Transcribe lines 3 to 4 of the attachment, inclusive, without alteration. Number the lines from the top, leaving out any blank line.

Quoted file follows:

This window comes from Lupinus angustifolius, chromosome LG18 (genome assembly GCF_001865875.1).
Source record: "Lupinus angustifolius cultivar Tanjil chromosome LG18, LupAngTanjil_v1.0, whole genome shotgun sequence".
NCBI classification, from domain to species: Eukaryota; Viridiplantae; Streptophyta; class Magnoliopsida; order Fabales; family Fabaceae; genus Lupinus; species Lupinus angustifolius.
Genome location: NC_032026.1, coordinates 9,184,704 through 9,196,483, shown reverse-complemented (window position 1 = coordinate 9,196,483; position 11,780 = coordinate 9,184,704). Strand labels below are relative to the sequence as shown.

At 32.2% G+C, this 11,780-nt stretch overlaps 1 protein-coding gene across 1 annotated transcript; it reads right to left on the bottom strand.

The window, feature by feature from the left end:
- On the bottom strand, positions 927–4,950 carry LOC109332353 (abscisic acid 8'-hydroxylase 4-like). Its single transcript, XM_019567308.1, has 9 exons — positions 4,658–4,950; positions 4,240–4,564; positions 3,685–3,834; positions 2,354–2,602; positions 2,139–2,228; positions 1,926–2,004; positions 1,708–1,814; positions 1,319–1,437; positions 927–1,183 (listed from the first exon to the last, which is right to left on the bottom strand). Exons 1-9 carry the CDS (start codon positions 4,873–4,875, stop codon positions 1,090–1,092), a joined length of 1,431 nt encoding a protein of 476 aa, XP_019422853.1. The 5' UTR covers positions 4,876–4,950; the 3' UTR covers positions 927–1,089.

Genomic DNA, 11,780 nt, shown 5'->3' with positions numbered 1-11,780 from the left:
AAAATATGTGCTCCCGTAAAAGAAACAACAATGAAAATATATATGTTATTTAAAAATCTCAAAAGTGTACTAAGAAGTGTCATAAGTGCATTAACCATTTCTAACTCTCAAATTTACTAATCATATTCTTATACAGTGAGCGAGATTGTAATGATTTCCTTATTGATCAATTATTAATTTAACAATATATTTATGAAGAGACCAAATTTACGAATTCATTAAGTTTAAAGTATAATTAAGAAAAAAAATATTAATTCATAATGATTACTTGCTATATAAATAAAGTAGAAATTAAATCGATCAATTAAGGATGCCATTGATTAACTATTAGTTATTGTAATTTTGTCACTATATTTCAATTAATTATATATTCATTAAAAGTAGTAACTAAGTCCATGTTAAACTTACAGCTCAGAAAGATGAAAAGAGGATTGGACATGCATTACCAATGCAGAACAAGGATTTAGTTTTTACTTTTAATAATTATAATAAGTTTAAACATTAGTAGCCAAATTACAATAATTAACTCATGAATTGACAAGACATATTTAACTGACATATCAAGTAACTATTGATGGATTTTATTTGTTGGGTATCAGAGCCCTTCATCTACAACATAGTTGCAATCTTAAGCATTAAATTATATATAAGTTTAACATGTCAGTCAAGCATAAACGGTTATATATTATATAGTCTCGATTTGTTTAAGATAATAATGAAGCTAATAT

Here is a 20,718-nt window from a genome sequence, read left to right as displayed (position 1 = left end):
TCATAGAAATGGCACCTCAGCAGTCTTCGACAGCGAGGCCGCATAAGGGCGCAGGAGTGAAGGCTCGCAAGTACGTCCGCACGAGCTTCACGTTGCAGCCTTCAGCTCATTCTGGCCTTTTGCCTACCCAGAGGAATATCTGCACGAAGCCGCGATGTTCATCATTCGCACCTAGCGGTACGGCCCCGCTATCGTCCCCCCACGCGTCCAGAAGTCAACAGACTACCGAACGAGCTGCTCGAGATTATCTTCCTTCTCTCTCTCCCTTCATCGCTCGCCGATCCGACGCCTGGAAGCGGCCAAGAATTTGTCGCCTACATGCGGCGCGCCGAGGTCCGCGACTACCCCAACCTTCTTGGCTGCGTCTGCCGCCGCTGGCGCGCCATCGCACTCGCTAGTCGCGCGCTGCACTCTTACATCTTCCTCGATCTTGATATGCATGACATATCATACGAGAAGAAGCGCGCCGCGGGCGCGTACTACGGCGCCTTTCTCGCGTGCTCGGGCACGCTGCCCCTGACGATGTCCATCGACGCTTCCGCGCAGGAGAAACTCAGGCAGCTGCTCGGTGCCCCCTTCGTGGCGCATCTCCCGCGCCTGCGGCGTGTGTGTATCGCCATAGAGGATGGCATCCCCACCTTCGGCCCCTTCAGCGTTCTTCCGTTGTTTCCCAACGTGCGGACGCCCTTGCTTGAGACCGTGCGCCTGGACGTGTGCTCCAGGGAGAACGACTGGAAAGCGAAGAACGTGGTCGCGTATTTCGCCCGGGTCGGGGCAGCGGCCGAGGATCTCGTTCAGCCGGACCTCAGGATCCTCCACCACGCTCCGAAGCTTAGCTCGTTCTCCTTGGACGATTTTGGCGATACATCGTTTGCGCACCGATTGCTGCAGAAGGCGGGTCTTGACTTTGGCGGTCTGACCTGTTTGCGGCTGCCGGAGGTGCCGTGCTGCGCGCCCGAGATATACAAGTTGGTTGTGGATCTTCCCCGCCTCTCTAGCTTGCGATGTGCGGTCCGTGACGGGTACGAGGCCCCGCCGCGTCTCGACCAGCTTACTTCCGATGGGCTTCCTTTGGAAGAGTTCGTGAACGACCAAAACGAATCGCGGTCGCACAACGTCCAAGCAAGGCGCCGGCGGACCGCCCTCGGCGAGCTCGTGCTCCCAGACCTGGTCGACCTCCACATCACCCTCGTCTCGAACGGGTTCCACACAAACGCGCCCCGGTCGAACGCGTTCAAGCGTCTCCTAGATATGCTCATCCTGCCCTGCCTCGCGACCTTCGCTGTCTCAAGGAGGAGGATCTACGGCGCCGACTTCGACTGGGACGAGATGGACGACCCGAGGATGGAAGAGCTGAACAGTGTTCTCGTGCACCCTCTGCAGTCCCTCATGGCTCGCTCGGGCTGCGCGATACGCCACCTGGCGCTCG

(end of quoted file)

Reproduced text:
NCBI classification, from domain to species: Eukaryota; Viridiplantae; Streptophyta; class Magnoliopsida; order Fabales; family Fabaceae; genus Lupinus; species Lupinus angustifolius.
Genome location: NC_032026.1, coordinates 9,184,704 through 9,196,483, shown reverse-complemented (window position 1 = coordinate 9,196,483; position 11,780 = coordinate 9,184,704). Strand labels below are relative to the sequence as shown.